Jobless figures for the nation, Ohio, and Lucas County are improving. The state’s unemployment rate fell to 5.3 percent last month; in Lucas County, the rate was 5.7 percent.
Those figures are still unacceptably high. Many unemployed workers have effectively dropped out of the labor force and no longer count as unemployed.
Government can’t solve the problem by itself. But it can create conditions for job growth and help ensure that workers are ready for current and prospective jobs.
A new pilot program launched by Lucas County aims to help job seekers show their readiness to work by certifying their skills on a national exam. The ACT Work Ready program, developed by the company known for its college entrance exams, grants National Career Readiness Certificates that validate skills in reading, applied mathematics, and finding information.
These general skills are needed for most jobs, as well as for company-sponsored training. Lucas County was one of 19 counties in the country selected for the program.
Certificates will give applicants a chance to stand out and demonstrate to employers that they are ready, with four levels of competence signified by bronze, silver, gold, and platinum. The lowest level, bronze, shows skills that qualify for 16 percent of the jobs in the occupational database. Platinum, the highest level, qualifies applicants for 99 percent of the available jobs.
Employers that recognize the program, including Fiat Chrysler Automobiles, will use the exam as a tool, although they will base hiring decisions on many factors. Some employers may even decide which of the four levels best fit their needs.
“It takes a lot of the guesswork out of hiring,” Carol Contrada, president of the Lucas County Board of Commissioners, told The Blade’s editorial page. “It’s an added piece of information for employers and a great driver for economic growth.”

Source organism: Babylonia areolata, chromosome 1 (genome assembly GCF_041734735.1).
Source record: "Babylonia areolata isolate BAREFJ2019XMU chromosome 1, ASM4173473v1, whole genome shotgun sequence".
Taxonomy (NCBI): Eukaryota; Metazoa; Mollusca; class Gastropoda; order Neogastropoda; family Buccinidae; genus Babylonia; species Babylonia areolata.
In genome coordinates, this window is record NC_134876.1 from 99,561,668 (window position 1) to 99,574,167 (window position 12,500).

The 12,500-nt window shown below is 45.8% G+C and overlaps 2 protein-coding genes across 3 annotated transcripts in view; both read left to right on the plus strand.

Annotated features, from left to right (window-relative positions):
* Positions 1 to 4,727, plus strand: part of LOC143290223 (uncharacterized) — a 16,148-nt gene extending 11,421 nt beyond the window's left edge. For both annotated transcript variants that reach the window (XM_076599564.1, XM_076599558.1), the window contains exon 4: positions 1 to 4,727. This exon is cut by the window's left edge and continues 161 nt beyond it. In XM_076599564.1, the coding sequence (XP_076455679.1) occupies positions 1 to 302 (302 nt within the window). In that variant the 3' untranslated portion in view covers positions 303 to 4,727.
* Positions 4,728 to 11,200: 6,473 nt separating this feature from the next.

High school students also can take the test. Some states include ACT Work Ready exams in school curricula.
Lucas County should use the new program not only as a hiring tool for employers, but also as a training aide for job applicants, especially long-term unemployed workers.
Nearly half of unemployed Americans say they’ve given up looking for work, according to a new poll commissioned by the staffing firm Express Employment Professionals. Long-term unemployment and a persistent “skills gap” have persisted during the economic downturn.
The ACT Work Ready program can help the county identify immediate skill deficits that need to be corrected to make applicants employable. The county should focus on getting such workers the help they need to get back into the job market, even if it has to develop new programs to meet training needs.
OhioMeansJobs Lucas County, formerly The Source, has placed more than 18,000 people in jobs since it launched in 2004. Nearly 100,000 people have registered with the program. Top current job openings include production laborers, customer services representatives, home health aides, and retail salespeople.
The county’s goal is to certify 2,000 job seekers and 200 businesses in two years. In doing so, it should make helping long-term unemployed workers a priority.
For information, call 419-213-JOBS.